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Tips for first-year international students in the US

FILE- In this March 14, 2019, file photo, people walk on the Stanford University campus beneath Hoover Tower in Stanford, Calif.
FILE- In this March 14, 2019, file photo, people walk on the Stanford University campus beneath Hoover Tower in Stanford, Calif.

Book your flights right away, get a U.S. phone plan, make sure you have linens for your dorm and attend orientation – that’s some of the advice international students have for first-year college students coming from abroad.

U.S. News & World Report compiled helpful tips for students studying in the United States for the first time. (July 2024)

Survey: Social integration, career prep are important to international students

FILE - FILE - In this March 14, 2019, file photo students walk on the Stanford University campus in Santa Clara, Calif.
FILE - FILE - In this March 14, 2019, file photo students walk on the Stanford University campus in Santa Clara, Calif.

A recent survey of international students in the United States found that before starting school, they were concerned about personal safety, making friends and feeling homesick.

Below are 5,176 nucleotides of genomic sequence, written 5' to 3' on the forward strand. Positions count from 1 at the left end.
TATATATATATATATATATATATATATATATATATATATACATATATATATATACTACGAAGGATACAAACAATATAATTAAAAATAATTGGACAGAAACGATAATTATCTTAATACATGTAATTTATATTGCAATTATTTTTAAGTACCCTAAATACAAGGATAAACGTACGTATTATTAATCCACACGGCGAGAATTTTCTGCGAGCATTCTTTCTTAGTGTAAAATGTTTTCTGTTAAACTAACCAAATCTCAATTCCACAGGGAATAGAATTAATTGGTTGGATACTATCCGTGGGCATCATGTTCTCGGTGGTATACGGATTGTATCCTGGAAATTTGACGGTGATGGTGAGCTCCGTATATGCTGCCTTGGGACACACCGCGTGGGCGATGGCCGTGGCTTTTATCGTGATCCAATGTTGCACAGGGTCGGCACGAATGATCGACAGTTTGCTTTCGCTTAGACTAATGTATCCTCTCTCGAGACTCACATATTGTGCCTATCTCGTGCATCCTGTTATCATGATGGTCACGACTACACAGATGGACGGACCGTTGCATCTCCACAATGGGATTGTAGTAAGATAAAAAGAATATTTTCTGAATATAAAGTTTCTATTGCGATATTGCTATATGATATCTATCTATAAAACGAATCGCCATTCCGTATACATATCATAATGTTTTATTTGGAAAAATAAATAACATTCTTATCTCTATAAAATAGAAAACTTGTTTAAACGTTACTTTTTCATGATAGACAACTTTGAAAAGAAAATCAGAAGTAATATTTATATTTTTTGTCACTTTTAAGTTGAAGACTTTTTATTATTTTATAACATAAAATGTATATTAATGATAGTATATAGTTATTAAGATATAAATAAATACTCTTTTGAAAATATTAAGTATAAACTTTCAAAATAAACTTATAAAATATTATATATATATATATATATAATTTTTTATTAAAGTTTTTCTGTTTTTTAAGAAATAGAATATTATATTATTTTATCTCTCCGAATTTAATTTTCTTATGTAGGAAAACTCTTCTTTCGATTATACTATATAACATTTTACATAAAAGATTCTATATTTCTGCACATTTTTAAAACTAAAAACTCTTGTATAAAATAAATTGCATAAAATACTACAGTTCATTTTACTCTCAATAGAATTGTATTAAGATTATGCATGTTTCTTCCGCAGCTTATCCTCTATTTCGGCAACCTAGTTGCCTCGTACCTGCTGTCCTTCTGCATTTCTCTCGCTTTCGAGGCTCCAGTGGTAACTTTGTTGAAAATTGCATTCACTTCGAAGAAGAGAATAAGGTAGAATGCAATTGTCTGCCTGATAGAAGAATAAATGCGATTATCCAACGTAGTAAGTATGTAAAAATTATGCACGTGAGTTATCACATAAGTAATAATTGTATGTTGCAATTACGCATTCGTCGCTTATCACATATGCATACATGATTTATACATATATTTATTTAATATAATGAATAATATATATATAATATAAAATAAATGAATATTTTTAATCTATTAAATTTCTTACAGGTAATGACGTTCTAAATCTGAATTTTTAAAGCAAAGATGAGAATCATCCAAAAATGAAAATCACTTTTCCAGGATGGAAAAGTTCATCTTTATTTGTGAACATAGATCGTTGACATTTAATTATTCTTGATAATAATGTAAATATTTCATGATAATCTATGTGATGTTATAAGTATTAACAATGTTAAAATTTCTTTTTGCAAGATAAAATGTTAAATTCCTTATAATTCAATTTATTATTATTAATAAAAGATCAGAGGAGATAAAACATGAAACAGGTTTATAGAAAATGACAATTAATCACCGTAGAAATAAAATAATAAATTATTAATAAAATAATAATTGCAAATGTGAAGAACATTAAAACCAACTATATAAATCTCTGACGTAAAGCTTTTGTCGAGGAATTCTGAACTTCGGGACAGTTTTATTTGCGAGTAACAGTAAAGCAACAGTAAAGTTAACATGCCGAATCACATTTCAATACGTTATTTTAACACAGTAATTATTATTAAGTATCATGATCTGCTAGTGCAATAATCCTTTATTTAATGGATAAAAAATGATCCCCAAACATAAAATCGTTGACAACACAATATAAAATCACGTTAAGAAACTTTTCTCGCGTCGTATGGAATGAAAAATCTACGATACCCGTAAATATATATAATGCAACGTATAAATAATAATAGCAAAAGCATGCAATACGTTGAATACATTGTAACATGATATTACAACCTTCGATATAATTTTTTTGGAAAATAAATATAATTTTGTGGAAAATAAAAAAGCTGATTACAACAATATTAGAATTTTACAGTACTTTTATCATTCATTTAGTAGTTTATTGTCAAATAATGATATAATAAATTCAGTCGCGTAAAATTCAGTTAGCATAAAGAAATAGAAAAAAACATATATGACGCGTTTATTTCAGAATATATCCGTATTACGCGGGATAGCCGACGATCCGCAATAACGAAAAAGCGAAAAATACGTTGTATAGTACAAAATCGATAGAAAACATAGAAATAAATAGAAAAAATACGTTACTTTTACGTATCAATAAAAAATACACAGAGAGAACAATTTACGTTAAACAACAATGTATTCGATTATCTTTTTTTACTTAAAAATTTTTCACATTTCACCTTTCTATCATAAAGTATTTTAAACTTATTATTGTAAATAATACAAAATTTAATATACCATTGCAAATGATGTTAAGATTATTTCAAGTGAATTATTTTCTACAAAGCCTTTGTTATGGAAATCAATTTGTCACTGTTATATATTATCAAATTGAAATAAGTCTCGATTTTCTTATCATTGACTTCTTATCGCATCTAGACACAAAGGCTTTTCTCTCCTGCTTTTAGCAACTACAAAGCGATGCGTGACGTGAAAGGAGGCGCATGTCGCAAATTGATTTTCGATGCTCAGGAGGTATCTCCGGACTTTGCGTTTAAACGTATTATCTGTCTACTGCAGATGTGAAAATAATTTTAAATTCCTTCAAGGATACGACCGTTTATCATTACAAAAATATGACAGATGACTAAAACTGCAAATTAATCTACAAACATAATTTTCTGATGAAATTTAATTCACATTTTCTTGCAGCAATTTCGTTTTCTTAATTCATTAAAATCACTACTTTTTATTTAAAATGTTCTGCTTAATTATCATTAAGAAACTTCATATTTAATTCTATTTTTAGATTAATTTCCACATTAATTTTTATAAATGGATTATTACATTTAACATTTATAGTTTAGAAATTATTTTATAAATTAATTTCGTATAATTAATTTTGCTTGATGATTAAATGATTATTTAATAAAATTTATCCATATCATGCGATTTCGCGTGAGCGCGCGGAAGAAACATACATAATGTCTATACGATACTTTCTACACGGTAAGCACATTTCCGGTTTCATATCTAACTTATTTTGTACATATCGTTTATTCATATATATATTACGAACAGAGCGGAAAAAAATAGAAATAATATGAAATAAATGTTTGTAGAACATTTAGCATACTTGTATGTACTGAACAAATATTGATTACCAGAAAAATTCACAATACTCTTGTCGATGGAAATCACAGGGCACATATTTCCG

Inside Higher Ed reports that international students want specialized orientations, peer connections, career preparation and job placement to help make their college experiences successful. (July 2024)

US advisory council ends Nigeria visit, signs student exchange deal

Deniece Laurent-Mantey is the executive director of U.S President's Advisory Council on African Diaspora Engagement.
Deniece Laurent-Mantey is the executive director of U.S President's Advisory Council on African Diaspora Engagement.

Members of a U.S. presidential advisory council have approved a student exchange deal between an American college and a Nigerian university as part of the council's effort to strengthen collaboration on education, health, entrepreneurship and development between Africa and Africans living abroad.